Welcome, dear friends, to what I hope will be the first of many Cider and Cinema posts here at filnnerdblog. Cider is often my drink of choice, so it makes sense to combine my love for the fruity beverage with my love of films.
First up, tonight’s drink. This time I’ve got a Devon apple cider infused with elderflower, from M&S. A lightly sparkling, refreshing drink, this is a pleasant enough cider, although it’s rather heavy on the apples. I’d like to see the elderflower taste brought out more, to give it a more unique taste. As it is, this is just a tad subtle for me.
Now onto tonight’s film. I’ve chosen 1932’s black and white thriller, The Most Dangerous Game, starring Fay Wray, who would appear in King Kong the following year.
Events take place on an island where a crazy count who loves hunting big game, but has become bored by it, decides to up the ante. Hunting humans. So he’s a really nice, normal bloke, then.
The film begins aboard a yacht where we see a group of well to do men talking about how much they like hunting. There’s some great dialogue, here including our protagonist, Bob Rainsford foolishly and incorrectly bragging!
This world’s divided into two kinds of people: the hunter and the hunted. Luckily I’m the hunter. Nothing can change that.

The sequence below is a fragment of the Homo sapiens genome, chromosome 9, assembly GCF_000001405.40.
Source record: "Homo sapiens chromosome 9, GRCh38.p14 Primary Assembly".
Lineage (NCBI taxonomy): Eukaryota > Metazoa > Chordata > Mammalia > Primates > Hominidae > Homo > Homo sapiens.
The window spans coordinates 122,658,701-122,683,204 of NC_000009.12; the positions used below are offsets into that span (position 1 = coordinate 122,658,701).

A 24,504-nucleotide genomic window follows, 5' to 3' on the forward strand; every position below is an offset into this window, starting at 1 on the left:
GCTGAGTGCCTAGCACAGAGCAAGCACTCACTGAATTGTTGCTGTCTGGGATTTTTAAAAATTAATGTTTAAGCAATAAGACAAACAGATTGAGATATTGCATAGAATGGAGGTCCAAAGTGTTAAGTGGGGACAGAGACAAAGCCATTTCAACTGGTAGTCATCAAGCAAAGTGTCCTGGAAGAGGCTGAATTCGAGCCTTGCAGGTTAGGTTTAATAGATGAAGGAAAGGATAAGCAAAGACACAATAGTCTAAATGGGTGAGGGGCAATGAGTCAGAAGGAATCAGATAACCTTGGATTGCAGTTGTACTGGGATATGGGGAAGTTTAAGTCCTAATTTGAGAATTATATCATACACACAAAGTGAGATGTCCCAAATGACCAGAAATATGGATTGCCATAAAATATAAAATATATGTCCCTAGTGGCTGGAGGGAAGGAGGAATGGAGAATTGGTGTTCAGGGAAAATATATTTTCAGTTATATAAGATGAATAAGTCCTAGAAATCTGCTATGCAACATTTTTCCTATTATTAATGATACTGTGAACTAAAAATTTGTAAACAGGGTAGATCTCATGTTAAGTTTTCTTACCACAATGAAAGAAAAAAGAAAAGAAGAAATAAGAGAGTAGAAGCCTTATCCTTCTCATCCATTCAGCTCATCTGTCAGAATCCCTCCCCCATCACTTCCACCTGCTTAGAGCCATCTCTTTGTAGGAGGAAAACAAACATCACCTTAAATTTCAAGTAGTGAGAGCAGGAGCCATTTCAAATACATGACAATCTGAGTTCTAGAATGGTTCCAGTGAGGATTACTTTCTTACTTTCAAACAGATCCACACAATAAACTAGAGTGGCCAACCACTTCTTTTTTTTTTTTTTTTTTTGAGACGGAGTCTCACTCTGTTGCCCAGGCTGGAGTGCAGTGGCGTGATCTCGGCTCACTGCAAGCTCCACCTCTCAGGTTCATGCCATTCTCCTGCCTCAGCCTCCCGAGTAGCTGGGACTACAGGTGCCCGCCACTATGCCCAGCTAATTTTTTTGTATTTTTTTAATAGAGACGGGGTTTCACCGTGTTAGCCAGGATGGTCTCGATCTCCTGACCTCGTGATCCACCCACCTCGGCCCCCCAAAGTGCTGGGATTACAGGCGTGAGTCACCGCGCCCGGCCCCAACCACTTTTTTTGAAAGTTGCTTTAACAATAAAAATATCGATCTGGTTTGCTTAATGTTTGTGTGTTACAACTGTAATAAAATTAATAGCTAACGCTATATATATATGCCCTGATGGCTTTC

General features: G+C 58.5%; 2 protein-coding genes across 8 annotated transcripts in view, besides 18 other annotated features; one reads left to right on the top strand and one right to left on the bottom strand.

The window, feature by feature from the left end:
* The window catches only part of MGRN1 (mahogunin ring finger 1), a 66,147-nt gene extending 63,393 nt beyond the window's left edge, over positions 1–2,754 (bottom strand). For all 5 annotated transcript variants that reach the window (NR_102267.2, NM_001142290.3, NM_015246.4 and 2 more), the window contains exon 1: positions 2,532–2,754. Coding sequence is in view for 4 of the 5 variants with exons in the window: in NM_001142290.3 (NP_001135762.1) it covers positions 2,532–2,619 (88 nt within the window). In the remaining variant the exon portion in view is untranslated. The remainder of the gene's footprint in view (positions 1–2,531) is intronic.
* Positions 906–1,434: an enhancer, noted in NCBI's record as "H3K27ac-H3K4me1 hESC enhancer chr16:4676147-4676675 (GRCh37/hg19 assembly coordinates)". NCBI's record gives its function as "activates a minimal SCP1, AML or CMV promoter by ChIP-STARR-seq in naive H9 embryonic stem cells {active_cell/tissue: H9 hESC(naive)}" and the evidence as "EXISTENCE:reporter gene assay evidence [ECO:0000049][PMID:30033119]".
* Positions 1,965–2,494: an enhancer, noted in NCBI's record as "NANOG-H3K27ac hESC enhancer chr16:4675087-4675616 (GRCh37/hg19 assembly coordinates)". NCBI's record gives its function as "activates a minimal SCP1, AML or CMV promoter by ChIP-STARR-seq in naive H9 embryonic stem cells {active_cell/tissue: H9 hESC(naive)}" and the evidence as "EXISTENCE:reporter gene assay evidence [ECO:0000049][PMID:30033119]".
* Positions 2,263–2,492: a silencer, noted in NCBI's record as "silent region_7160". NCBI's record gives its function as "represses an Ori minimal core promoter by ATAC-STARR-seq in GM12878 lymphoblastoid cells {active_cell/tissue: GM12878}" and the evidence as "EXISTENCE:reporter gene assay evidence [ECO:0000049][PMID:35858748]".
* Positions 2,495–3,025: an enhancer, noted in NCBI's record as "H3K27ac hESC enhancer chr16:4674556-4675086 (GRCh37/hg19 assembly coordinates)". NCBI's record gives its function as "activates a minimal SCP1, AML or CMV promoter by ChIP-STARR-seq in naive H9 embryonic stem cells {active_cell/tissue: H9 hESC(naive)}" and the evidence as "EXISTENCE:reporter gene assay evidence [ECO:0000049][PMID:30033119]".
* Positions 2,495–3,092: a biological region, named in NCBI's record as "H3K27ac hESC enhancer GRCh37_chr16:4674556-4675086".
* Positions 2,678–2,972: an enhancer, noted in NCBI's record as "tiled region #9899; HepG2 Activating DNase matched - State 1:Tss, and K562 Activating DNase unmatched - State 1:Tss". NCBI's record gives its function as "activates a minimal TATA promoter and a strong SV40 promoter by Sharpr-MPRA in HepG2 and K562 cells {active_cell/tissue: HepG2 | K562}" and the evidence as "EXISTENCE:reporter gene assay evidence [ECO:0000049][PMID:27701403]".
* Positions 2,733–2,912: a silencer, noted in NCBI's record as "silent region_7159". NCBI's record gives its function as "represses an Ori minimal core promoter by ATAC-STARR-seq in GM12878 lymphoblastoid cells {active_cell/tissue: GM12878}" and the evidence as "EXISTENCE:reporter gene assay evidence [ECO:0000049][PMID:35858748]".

Hmm…give it about 35 minutes, Bob, old man!
The cartoonishly villainous Count Zaroff first invites Bob to join him – not as prey, but as a fellow hunter. But Bob is hardly likely to get a girl like Fay Wray (Eve) if he goes around hunting people for sport, and he’s much more morally upstanding than that. He and so he takes his chances against the Count.
There’s a fun jungle-based cat and mouse chase that ensues, as Bob fights for his life, and some of it’s even pretty tense. The music here helps no end, cranking up the suspense as they were so good at doing back then. Perhaps that’s because they had to rely so heavily on the score to convey meaning during the silent era? I don’t know, but it was good, and suitably dramatic for the macabre subject matter. Don’t you just love that word? Macabre. Mac. Abre. Maaaaaccccaaaaarrrrrrrbbbbbbbbeeeee. It rolls off the tongue beautifully, doesn’t it?
Anyway, what was I saying? I don’t know, but I liked this film, and am definitely go to check out some more oldies. I used to watch a lot of black and white films from the 30’s and 40’s but it’s a habit I’ve got out of in recent years.
Cider score: a bit too heavy on the apples at the expense of the elderflower means this is 6/10
Movie score: an old school 7/10